United States of America, Plaintiff-appellee, v. Lucius Breeland, Ii, Defendant-appellant, 53 F.3d 100 (5th Cir. 1995)Annotate this Case
James K. Piccione (court-appointed), Piccione & Piccione, Lafayette, LA, for appellant.
Josette L. Cassiere, Asst. U.S. Atty., Shreveport, LA, Duro J. Duplechin, Jr., Asst. U.S. Atty., Lafayette, LA, Michael D. Skinner, U.S. Atty., Shreveport, LA, for appellee.
Appeal from the United States District Court for the Western District of Louisiana.
Before DAVIS, JONES and EMILIO M. GARZA, Circuit Judges.
EMILIO M. GARZA, Circuit Judge:
Lucius Breeland II appeals from his conviction for possession of an unregistered firearm in violation of the National Firearms Act, 26 U.S.C. § 5861(d) (1988). Finding no reversible error, we affirm.
* Louisiana State Trooper David Desormeaux stopped Breeland on Interstate Highway 10, and after discovering that Breeland did not have a driver's license, he placed Breeland under arrest. Trooper Desormeaux then called a wrecker to tow the vehicle to a pound and, pursuant to Louisiana State Police policy, conducted an inventory search of the vehicle. When he opened the vehicle's tailgate, he discovered two weapons: a pump-action shotgun designed to look like a machine gun, and a sawed-off double barrel shotgun, the stock of which had been converted into a pistol grip.
A federal grand jury indicted Breeland on two counts. In Count One, Breeland was charged with possession of an unregistered sawed-off shotgun in violation of 26 U.S.C. § 5861(d), and in Count Two, he was charged with transportation of a firearm while under indictment for a crime punishable by imprisonment for a term exceeding one year in violation of 18 U.S.C. § 922(n) (1988). After a brief trial, a jury found Breeland guilty on Count One and not guilty on Count Two.
Breeland now appeals, contending (1) that the district court erroneously denied Breeland's motion to suppress the sawed-off shotgun recovered from his vehicle, (2) that Breeland's sawed-off shotgun did not meet the definition of a "firearm" in 28 U.S.C. § 5845(a) (1988), (3) that the prosecutor's statements during his closing argument amounted to prosecutorial misconduct, and (4) that the district court deprived Breeland of his right to counsel when it refused to allow him to discharge his appointed counsel and obtain new appointed counsel.1
* Breeland appeals from the district court's denial of his motion to suppress the sawed-off shotgun, arguing that Trooper Desormeaux improperly stopped Breeland's vehicle. The government may not use evidence obtained in violation of the Fourth Amendment's prohibition against unreasonable searches and seizures to prove a defendant's guilt at trial. United States v. Thomas, 12 F.3d 1350, 1366 (5th Cir.) (citing Weeks v. United States, 232 U.S. 383, 398, 34 S. Ct. 341, 346, 58 L. Ed. 652 (1914)), cert. denied, --- U.S. ----, 114 S. Ct. 1861, 128 L. Ed. 2d 483 (1994). A police officer's brief investigatory stop of a vehicle and its driver does not violate the Fourth Amendment provided it is based on "the 'reasonable suspicion' that the person is engaged or is about to be engaged in criminal activity." United States v. Tellez, 11 F.3d 530, 532 (5th Cir. 1993) (citing Terry v. Ohio, 392 U.S. 1, 21-22, 88 S. Ct. 1868, 1879-80, 20 L. Ed. 2d 889 (1968)), cert. denied, --- U.S. ----, 114 S. Ct. 1630, 128 L. Ed. 2d 354 (1994). Such criminal activity includes traffic violations. Thomas, 12 F.3d at 1366; United States v. Shabazz, 993 F.2d 431, 434-35 (5th Cir. 1993).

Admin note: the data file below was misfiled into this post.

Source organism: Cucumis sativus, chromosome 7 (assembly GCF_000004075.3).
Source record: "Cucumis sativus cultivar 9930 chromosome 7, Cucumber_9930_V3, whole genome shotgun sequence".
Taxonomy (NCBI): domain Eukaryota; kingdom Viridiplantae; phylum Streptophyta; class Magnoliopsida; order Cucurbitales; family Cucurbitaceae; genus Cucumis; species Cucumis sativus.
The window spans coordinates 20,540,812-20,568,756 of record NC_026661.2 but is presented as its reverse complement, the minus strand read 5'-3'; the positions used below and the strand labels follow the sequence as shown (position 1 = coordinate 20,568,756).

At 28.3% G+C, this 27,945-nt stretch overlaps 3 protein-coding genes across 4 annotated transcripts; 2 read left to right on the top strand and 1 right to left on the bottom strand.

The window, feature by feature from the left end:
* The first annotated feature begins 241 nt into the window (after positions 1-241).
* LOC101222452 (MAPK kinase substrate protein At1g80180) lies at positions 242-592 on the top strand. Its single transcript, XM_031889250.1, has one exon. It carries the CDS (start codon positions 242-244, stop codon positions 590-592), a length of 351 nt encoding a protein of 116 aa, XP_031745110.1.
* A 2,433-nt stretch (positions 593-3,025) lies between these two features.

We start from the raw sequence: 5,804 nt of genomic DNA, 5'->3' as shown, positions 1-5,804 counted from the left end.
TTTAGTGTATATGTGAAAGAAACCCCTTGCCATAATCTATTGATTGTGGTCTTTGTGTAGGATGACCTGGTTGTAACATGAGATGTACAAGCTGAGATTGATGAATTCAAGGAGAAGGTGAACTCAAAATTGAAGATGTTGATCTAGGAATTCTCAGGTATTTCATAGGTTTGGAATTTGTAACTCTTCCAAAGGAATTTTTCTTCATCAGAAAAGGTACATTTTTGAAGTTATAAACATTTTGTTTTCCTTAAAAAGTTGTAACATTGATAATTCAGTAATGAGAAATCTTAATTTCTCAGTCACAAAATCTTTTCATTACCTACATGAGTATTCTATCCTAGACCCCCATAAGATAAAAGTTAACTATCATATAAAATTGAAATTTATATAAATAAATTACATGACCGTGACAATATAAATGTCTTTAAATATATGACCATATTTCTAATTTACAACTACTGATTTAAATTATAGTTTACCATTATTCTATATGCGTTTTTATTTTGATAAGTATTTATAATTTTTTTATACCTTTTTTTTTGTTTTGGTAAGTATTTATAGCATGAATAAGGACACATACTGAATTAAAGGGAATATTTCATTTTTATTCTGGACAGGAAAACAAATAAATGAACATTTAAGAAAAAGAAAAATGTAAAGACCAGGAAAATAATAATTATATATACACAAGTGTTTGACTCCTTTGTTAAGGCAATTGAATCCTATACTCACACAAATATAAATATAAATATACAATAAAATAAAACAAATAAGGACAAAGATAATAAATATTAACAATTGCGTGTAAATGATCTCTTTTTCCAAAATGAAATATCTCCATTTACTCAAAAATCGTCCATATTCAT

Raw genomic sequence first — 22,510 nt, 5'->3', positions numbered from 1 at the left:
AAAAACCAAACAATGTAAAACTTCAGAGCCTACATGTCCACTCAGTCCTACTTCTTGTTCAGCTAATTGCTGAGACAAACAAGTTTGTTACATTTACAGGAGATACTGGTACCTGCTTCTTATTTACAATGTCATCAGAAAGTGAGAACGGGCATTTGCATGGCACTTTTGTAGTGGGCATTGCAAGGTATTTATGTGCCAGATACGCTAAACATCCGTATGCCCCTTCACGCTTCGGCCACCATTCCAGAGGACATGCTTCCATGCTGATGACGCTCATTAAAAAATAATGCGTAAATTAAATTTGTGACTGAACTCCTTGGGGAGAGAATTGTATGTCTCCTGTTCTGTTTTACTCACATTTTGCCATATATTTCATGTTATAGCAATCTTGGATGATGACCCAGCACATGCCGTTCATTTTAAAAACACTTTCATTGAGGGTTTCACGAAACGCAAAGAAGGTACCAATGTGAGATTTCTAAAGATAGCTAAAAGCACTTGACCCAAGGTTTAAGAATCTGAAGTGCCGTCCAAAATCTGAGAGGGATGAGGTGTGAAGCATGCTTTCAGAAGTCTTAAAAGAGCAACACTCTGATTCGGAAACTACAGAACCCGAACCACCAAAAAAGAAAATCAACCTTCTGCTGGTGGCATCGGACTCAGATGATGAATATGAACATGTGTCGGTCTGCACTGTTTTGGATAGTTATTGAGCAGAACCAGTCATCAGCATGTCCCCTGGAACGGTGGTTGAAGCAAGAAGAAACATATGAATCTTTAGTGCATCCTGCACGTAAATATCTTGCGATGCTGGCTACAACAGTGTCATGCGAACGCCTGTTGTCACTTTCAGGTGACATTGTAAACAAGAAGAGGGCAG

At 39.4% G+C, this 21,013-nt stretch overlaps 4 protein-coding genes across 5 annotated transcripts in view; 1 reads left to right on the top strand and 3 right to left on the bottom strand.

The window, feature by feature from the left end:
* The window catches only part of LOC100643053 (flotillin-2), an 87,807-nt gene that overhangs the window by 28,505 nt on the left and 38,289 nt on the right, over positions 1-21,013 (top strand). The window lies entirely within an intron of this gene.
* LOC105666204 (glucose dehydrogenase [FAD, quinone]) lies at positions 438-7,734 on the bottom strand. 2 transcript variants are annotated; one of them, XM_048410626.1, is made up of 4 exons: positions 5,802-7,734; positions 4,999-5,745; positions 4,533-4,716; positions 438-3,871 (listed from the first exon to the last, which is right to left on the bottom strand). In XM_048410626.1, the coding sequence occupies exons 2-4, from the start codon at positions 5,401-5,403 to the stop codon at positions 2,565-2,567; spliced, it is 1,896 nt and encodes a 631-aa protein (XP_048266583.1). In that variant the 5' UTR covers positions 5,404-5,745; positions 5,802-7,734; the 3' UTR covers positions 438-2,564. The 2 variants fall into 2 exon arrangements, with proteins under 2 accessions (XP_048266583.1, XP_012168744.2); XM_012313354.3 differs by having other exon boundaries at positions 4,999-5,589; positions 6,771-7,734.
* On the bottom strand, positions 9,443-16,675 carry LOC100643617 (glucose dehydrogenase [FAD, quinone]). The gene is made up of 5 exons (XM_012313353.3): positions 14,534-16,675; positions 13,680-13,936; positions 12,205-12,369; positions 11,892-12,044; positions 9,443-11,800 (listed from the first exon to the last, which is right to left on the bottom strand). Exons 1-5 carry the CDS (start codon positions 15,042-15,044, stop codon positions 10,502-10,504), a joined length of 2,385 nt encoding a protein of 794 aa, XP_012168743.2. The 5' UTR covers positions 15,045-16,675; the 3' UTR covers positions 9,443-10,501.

The district court denied Breeland's motion to suppress based on the Report and Recommendation of a United States magistrate judge. The magistrate judge determined that Trooper Desormeaux's investigatory stop was proper because before he initiated the stop he observed that the vehicle was emitting excessive smoke and that the vehicle's tail light was defective. Breeland contests the magistrate judge's finding, adopted by the district court, that Trooper Desormeaux observed the defective tail light before initiating the stop.2 "In reviewing a district court's ruling on a motion to suppress evidence based on testimony at a suppression hearing, we must accept the district court's factual findings unless they are clearly erroneous or are influenced by an incorrect view of the law." United States v. Garcia, 849 F.2d 917, 917 n. 1 (5th Cir. 1988). We view the evidence in the light most favorable to the Government, the party that prevailed below, id., and if the magistrate judge's account of the evidence is "plausible in light of the record viewed in its entirety," we may not reverse, Anderson v. City of Bessemer City, 470 U.S. 564, 574, 105 S. Ct. 1504, 1511, 84 L. Ed. 2d 518 (1985).